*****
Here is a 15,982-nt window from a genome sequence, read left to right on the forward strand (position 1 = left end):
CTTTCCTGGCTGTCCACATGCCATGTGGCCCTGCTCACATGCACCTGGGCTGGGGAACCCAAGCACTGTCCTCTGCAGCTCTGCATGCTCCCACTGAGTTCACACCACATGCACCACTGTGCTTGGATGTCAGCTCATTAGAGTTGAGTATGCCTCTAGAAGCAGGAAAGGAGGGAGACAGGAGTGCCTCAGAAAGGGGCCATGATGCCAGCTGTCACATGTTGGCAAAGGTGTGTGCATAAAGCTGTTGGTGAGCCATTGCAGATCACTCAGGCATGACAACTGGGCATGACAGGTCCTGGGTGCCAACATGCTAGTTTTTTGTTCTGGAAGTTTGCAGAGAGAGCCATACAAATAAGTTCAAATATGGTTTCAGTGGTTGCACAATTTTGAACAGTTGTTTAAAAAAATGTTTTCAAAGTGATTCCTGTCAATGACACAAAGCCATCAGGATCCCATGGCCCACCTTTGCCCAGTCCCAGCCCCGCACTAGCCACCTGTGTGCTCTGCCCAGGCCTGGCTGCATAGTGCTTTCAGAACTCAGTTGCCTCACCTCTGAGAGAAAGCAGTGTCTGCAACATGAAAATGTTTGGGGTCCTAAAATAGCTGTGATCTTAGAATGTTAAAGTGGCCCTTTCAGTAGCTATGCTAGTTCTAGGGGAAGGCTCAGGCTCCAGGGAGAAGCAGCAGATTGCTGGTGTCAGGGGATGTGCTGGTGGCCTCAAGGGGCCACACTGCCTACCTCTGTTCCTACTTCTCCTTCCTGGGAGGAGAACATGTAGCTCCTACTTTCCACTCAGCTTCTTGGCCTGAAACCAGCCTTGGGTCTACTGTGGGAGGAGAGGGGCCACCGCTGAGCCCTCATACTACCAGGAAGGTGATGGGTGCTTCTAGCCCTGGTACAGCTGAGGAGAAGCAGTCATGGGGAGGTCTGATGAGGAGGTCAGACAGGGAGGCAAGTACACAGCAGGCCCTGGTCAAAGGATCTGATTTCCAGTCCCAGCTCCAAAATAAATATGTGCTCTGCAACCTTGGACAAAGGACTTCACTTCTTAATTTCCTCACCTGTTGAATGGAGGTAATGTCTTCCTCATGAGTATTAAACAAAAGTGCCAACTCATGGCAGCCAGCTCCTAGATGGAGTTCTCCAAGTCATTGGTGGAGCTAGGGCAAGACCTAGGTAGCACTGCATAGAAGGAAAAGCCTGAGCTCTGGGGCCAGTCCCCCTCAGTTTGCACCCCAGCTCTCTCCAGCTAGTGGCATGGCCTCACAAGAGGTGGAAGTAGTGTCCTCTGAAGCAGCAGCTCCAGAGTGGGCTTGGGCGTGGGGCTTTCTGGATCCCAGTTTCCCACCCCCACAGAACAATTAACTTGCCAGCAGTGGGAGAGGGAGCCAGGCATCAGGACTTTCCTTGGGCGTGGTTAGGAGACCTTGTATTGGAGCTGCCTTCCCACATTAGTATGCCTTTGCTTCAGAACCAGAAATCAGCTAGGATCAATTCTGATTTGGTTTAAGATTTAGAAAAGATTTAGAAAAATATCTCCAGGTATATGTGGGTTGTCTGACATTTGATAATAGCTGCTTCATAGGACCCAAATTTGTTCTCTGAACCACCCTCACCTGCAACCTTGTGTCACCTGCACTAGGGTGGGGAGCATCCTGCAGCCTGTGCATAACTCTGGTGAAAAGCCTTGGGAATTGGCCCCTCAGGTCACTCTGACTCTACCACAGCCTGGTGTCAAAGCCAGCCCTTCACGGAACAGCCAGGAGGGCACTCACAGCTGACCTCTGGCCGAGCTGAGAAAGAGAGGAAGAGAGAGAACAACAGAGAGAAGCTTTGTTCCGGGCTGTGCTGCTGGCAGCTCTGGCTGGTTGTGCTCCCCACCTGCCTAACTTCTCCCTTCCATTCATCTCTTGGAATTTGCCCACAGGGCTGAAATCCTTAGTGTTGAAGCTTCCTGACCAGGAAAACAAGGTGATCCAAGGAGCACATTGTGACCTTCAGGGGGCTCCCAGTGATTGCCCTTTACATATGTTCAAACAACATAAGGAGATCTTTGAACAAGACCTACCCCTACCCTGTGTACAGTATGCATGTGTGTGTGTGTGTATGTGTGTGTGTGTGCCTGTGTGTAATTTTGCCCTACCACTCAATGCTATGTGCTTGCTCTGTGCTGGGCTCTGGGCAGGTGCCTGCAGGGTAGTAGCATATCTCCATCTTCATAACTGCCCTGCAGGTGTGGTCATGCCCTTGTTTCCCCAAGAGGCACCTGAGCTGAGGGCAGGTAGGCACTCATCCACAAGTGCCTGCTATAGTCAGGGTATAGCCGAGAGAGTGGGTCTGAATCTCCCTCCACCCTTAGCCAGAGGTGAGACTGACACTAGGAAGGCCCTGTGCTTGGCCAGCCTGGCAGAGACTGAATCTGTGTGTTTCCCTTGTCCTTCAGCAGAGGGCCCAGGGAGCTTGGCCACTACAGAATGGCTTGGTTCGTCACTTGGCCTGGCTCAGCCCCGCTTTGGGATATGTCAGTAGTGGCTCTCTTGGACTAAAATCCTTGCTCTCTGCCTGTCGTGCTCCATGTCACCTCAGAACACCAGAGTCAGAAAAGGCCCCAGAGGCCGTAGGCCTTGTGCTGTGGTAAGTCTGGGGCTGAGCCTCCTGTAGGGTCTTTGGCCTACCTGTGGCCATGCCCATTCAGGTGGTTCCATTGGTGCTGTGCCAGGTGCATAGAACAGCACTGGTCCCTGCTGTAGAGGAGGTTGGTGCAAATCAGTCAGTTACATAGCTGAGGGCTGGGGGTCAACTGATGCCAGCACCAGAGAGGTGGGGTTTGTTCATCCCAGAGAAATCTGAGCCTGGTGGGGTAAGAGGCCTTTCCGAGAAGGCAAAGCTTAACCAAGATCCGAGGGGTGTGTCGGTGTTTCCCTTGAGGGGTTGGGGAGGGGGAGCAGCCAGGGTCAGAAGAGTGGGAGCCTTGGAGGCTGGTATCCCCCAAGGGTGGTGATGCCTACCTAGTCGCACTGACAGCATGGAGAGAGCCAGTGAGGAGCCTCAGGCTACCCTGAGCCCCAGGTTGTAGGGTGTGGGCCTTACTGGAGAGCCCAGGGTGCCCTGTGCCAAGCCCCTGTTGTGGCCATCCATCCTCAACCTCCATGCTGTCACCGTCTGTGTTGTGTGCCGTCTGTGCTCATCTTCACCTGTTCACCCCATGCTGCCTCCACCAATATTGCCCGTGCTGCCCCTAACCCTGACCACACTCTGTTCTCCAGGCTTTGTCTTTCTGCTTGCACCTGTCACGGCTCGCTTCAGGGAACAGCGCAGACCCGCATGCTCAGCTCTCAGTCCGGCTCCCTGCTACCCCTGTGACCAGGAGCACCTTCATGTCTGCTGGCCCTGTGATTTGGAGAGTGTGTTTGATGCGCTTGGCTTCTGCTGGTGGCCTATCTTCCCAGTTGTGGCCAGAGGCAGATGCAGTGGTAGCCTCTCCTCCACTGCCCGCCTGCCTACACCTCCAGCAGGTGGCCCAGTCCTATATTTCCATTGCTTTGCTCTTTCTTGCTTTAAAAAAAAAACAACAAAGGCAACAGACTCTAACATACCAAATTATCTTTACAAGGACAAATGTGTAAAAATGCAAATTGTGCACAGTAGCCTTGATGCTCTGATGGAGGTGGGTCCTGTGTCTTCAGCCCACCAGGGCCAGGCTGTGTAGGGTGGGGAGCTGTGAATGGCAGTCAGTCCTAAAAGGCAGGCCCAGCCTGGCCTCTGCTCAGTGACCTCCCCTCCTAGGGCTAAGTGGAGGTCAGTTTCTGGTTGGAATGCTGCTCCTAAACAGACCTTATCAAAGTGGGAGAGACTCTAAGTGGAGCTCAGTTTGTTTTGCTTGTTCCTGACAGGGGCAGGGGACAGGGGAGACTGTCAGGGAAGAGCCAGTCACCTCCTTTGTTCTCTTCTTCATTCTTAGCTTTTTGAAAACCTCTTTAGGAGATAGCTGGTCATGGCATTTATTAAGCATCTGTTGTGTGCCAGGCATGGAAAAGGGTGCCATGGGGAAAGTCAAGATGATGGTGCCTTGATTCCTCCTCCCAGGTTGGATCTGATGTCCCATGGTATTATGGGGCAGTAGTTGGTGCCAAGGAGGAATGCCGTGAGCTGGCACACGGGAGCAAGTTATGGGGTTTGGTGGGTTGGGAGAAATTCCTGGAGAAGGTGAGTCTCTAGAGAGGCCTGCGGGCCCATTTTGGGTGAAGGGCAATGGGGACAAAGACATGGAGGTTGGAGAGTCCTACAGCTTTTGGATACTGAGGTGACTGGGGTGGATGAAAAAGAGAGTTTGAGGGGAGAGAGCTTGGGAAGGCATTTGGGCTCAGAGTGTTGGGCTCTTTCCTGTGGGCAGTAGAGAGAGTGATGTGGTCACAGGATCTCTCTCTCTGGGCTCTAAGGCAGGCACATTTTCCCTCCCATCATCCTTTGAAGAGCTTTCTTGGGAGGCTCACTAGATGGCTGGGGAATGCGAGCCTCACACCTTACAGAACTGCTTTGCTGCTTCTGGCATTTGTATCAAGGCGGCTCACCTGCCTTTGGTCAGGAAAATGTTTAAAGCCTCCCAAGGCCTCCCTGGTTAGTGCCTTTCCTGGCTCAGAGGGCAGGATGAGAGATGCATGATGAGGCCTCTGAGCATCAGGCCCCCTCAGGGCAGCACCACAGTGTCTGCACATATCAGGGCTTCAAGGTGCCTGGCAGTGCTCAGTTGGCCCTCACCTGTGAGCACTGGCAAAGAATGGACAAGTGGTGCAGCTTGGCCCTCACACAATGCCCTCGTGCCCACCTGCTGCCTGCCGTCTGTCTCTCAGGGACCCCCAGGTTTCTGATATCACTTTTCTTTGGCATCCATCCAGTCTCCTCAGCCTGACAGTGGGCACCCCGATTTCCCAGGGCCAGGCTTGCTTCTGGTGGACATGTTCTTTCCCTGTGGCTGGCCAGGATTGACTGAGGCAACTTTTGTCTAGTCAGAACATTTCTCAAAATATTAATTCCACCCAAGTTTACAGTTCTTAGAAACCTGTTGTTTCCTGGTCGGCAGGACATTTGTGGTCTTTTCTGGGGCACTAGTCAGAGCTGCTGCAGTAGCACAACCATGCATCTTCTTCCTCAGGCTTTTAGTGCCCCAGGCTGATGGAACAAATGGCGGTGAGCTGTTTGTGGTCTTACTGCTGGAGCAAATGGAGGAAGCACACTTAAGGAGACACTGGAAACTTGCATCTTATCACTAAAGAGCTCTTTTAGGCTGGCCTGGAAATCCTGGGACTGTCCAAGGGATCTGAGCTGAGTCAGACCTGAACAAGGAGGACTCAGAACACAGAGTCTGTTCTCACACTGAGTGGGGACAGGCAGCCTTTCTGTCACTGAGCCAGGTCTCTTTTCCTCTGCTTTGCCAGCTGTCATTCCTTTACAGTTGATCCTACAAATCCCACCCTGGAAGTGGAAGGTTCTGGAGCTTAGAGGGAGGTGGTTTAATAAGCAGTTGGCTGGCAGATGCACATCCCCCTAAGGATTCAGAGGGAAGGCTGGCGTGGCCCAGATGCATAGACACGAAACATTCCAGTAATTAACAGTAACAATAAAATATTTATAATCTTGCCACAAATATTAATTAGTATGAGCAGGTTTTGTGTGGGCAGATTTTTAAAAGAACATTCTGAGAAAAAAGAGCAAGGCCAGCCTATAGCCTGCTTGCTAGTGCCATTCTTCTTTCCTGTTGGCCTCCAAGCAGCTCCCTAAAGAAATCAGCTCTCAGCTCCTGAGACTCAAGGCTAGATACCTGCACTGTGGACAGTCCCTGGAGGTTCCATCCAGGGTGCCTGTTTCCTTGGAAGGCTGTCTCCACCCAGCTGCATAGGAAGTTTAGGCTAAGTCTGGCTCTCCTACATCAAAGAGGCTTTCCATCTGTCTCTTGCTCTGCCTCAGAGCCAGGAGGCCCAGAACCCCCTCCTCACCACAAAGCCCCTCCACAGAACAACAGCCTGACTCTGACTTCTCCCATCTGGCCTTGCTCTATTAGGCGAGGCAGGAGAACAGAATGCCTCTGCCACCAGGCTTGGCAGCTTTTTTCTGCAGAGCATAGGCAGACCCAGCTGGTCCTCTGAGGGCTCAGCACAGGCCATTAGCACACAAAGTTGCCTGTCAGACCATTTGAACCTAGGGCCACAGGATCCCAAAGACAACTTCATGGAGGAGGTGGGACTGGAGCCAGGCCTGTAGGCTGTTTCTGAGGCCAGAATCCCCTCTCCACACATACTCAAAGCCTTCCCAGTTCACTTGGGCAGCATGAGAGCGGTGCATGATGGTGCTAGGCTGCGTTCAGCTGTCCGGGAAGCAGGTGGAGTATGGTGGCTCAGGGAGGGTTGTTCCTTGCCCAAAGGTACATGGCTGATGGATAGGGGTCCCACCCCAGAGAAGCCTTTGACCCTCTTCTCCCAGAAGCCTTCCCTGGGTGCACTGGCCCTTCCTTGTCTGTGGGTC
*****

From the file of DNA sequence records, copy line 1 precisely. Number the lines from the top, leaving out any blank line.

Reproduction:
Here is a 15,982-nt window from a genome sequence, read left to right on the forward strand (position 1 = left end):